Table_1_The Landscape of Immune Cells Indicates Prognosis and Applicability of Checkpoint Therapy in Hepatocellular Carcinoma.docx
Tumor-infiltrating immune cells are important components of tumor microenvironment (TME), and their composition reflects the confrontation between host immune system and tumor cells. However, the relationship between the composition of infiltrating immune cells, prognosis, and the applicability of anti-PD-1/PD-L1 therapy in hepatocellular carcinoma (HCC) needs systematic examination.Methods
Cell-Type Identification by Estimating Relative Subsets of RNA Transcripts (CIBERSORT) was applied to evaluate the infiltration of immune cells based on The Cancer Genome Atlas (TCGA) liver hepatocellular carcinoma (LIHC) cohort. Diagnostic and prognostic models were constructed based on immune cells, and the models were validated by two external cohorts. The relationship between immune cells and PD-L1 was evaluated by Spearman correlation, and the finding was validated in our in-house HCC sample.Result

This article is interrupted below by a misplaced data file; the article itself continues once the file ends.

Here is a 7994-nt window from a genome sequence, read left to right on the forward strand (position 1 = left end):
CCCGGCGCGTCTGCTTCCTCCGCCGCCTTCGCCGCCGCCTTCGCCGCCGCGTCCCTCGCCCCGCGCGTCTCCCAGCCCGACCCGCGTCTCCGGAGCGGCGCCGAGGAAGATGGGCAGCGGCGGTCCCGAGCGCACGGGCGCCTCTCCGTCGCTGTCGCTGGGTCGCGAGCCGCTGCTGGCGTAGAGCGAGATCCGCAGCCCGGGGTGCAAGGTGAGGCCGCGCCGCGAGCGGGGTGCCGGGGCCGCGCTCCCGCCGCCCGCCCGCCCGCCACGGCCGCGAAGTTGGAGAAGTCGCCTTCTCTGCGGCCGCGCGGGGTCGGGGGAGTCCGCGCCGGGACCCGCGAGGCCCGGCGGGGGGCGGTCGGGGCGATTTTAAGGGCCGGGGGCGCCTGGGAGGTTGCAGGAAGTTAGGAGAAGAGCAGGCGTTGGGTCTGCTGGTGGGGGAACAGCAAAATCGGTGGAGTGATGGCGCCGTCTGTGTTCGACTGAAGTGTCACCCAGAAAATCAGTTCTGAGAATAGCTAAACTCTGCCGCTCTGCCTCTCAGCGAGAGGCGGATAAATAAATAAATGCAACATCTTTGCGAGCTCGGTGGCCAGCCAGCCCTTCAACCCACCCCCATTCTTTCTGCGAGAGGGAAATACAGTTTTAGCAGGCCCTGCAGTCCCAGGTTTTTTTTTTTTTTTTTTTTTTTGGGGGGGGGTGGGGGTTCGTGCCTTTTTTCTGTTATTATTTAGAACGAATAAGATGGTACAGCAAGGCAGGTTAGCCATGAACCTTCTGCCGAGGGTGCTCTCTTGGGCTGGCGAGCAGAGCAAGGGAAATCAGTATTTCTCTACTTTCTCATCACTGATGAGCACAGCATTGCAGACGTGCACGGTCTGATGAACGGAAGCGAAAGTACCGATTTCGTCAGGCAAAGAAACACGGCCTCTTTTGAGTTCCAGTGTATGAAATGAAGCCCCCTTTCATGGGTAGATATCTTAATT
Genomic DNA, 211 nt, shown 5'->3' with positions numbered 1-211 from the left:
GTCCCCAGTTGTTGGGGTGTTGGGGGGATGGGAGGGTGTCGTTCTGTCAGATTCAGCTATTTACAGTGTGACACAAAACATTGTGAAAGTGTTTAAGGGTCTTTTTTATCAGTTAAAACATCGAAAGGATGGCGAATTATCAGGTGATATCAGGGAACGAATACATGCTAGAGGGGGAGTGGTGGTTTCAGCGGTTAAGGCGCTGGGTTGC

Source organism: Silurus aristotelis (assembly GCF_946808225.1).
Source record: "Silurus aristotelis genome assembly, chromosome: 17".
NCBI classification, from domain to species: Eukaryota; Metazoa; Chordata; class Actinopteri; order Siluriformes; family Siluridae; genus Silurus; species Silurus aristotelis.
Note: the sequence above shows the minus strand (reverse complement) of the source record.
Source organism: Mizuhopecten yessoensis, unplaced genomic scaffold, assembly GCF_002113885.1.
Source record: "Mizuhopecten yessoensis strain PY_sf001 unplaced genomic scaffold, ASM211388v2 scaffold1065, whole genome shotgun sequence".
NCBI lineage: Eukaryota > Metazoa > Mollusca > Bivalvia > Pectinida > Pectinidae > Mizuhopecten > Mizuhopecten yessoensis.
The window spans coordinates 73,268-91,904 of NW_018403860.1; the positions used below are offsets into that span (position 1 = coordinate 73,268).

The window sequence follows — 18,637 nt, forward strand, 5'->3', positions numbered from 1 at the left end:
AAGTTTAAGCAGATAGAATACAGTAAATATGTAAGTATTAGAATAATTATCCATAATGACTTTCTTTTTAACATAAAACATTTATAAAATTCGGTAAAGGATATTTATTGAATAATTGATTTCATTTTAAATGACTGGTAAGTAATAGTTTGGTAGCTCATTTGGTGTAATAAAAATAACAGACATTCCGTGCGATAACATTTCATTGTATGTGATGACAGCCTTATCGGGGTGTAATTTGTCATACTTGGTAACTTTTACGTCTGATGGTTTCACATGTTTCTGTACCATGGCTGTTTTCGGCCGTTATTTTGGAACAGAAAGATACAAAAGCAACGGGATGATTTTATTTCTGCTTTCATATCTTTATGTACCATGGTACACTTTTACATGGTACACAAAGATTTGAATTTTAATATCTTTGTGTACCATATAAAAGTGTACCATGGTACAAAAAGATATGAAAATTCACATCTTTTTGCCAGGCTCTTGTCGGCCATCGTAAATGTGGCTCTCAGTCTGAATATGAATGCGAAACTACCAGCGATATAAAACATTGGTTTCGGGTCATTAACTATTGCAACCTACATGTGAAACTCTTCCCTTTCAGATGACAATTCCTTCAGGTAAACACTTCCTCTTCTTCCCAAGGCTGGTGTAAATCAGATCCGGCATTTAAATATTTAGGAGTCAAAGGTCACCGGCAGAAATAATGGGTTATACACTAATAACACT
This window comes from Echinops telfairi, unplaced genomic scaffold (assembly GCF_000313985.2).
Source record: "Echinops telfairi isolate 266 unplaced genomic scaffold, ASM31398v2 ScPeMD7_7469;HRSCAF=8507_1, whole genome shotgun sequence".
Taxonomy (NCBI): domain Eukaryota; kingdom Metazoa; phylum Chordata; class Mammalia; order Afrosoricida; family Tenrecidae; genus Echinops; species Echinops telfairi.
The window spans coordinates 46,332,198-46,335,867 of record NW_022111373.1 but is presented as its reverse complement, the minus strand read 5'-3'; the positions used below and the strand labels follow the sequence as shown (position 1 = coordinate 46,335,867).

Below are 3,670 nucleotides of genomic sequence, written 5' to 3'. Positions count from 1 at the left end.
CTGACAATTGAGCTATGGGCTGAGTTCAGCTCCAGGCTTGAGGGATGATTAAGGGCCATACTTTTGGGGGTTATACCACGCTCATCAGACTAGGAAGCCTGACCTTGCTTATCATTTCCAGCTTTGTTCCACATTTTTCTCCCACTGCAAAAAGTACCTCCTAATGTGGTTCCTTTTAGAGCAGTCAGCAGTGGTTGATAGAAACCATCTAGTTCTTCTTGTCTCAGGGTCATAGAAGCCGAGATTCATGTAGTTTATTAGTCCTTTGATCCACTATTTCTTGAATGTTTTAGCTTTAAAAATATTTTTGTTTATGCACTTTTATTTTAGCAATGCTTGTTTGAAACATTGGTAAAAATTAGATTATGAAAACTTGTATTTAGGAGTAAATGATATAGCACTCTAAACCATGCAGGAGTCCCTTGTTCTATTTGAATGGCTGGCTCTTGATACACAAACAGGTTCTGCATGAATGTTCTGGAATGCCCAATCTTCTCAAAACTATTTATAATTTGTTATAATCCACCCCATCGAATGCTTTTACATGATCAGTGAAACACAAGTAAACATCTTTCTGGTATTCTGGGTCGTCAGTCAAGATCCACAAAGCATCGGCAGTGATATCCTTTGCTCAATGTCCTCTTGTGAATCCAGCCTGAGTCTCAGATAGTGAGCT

Patients in TCGA LIHC cohort were classified into six subtypes with different prognosis based on the proportion of tumor-infiltrating immune cells simulated via CIBERSORT. Among 22 types of immune cells, intratumoral PD-L1 mRNA level exhibited linear relationship with the fraction of five types of immune cells (M1 macrophages, plasma cells, CD8+ T cells, resting mast cells, and regulatory T cells), and M1 macrophages showed the strongest relevance (R = 0.26, p < 0.001). Immunohistochemistry of our in-house HCC specimens verified this conclusion. Moreover, intratumoral mRNA levels of M1 macrophage-associated cytokines were positively correlated with PD-L1 level.Conclusions
Our study demonstrated that the prognosis of HCC patients was associated with the pattern of infiltrating immune cells in TME, and macrophage-associated cytokines might be a potential non-invasive marker for predicting the PD-L1 level for HCC patients.